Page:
- $15/minimum wage force-out: All working people would no longer qualify (as minimum wage would now be $2,500/month). 32% of TANF recipients are working, or roughly 300,000 people. Savings of $10 billion or so.
- Cost of program: $3.5 billion/year
- Reach: 7 million people
- Participation Rate: 50% (7 million out of 15 million eligible)
- Average monthly assistance: $150/month for infant, or $50/month for child up to 5, averages out to $70/month
- Average yearly assistance: $840/year
- Average adult lifetime assistance: $4,200 total per child. $1,800 year 1 + 4*($600) = $4,200 (5 year limit, must reapply every 6 months or year)
- Maximum income for eligibility: Less than 185% of poverty guidelines, around $1,900/month
- Freedom Dividend Opt-In: $3 Billion/year worth of people would opt-in and forego benefits (85% of all people in the program, or 6 million) according to the UBI Center, or 6 million.
- $15/minimum wage force-out: Estimate 1/3 of working people would no longer qualify (as minimum wage would now be $2,500/month). 40% of WIC participants are working, or 2.8 million people. 1/3 of that would be 900k people. Savings of $0.5 billion or so.
- Cost of program: $63 billion/year
- Reach: 25 million people
- Participation Rate: 80%
- Average monthly assistance: $45 to $555 a month depending on your filing status and how many children you have.
- Average yearly assistance: $538 to $6,660 depending on your filing status and how many children you have.
- Average adult lifetime assistance: $32,280 to $313,020 depending on your filing status and how many children you have.
- Maximum income for eligibility: $15,820 (single, no kids) to $56,844 (3 ore more kids, filing jointly)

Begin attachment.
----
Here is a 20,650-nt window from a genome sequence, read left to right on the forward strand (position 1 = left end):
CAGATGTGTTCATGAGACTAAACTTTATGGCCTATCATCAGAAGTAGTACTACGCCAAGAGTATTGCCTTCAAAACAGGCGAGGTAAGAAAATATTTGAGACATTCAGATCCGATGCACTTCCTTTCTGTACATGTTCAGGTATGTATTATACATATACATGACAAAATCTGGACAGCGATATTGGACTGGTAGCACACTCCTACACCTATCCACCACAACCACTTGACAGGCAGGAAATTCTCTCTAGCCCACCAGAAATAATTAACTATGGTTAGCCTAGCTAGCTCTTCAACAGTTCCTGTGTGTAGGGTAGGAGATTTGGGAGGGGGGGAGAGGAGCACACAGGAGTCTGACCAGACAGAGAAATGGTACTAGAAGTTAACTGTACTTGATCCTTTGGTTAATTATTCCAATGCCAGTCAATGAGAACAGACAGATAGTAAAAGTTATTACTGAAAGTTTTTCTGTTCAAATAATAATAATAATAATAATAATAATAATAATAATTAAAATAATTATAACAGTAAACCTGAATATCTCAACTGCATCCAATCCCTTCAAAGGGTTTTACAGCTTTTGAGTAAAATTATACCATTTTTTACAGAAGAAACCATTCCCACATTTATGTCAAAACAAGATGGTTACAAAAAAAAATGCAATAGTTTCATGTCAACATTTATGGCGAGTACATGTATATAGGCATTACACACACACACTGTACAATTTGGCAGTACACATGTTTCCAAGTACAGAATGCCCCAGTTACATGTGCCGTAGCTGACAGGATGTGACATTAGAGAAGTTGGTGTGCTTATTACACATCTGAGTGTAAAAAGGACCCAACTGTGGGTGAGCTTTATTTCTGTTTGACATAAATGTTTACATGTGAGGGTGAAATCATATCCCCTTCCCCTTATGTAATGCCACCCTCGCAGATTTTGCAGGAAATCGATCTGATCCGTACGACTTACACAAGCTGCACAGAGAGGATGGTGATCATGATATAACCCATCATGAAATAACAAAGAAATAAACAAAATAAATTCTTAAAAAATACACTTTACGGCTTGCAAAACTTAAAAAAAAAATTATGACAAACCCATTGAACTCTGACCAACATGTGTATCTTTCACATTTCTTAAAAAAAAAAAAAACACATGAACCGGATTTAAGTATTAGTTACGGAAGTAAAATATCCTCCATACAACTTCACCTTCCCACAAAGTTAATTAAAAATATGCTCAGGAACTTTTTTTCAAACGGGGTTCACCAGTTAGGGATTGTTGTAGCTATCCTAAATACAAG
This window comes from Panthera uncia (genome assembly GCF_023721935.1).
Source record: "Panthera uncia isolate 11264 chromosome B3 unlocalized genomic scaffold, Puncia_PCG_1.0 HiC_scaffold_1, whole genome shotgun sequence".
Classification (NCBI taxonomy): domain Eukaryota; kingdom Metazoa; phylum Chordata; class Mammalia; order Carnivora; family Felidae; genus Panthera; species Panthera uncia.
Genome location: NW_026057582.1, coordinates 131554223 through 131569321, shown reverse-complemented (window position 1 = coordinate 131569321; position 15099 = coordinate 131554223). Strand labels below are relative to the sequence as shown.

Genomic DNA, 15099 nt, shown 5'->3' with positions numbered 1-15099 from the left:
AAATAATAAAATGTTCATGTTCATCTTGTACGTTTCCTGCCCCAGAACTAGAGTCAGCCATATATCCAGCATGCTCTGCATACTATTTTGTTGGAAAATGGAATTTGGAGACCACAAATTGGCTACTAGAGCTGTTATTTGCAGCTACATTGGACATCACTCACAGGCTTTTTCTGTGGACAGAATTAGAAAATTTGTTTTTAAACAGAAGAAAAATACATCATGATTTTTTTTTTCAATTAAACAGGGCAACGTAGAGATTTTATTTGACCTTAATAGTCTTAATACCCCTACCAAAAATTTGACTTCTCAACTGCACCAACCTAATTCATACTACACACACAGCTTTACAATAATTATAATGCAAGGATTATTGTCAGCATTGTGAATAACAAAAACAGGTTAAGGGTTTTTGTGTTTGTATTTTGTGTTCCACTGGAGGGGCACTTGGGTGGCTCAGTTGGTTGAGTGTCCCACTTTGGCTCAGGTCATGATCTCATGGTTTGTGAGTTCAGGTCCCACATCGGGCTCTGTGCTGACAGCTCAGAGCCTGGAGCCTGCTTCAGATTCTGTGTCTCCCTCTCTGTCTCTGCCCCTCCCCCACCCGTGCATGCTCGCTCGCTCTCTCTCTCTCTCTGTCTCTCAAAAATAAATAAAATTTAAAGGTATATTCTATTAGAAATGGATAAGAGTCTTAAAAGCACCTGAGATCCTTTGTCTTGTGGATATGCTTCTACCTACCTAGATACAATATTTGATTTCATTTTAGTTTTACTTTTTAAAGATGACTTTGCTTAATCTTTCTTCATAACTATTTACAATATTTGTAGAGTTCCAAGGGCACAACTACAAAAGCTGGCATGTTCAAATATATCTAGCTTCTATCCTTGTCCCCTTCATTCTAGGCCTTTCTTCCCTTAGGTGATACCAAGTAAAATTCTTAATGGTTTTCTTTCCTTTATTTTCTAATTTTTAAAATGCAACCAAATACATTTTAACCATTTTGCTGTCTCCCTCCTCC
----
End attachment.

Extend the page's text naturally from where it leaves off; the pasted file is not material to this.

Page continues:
- Freedom Dividend Opt-In: N/A
- $15/minimum wage force-out: 81% of EITC is for working people (20m out of 25m). 90% or so of those would no longer qualify (single parents would still qualify) https://www.nerdwallet.com/blog/taxes/can-you-take-earned-income-tax-credit/ [Since 30% of households have kids and 32% of those are single parents, I'm estimating 10% of working EITC recipients keep it.] $63B total, $51B working, $46B non-single-parents don't qualify anymore. 18m people lose $212 av/month each, to gain $1,000/mo while working (assuming previous job min wage) ($46B)
- Cost of program: $557 billion/year (Medicaid) + $13 billion/year (CHIP)
- Reach: 73 million people
- Participation Rate: 80%
- Average monthly assistance: ?
- Average yearly assistance: ?
- Average adult lifetime assistance: ?
- Maximum income for eligibility: Varies wildly by state, and which other programs you are already enrolled in
- Freedom Dividend Opt-In: N/A
- $15/minimum wage force-out: 55% of receivers are working, or $45B, or 19 million people at $200/month each, to gain $1,000/mo while working ($45B)
- Cost of program: $25 billion/year
- Freedom Dividend Opt-In: N/A
- Cost of program: $50 billion/year
- Reach: 10 million people in 5 million households
- Participation Rate: 60% ($33 billion more could be spent to cover all)
- Average monthly assistance: ?
- Average yearly assistance: ?
- Average adult lifetime assistance: ?
- Maximum income for eligibility: ?
- Freedom Dividend Opt-In: N/A
- $15/minimum wage force-out: ?
Social Security, Survivor's Benefits, SSDI (OASDI)
- Cost of program: $945 billion (Social Security $642 billion, Survivor's Benefits $122 billion, SSDI $160 billion)
- Reach: 42 million retired, 3 million spouses and children, 6 million surviving spouses and children, 10.4 million SSDI
- Participation Rate: SSDI 45%
- Average monthly assistance: $1,470/month (Social Security), $1,234/month (SSDI)
- Average yearly assistance: $17,640/year (Social Security), $14,808/year (SSDI)
- Average adult lifetime assistance: $211,680 (66-78 yrs old, Social Security)
- Maximum income for eligibility: $1,170/month (SSDI), or $1,950/month if blind (SSDI)
- Freedom Dividend Opt-In: N/A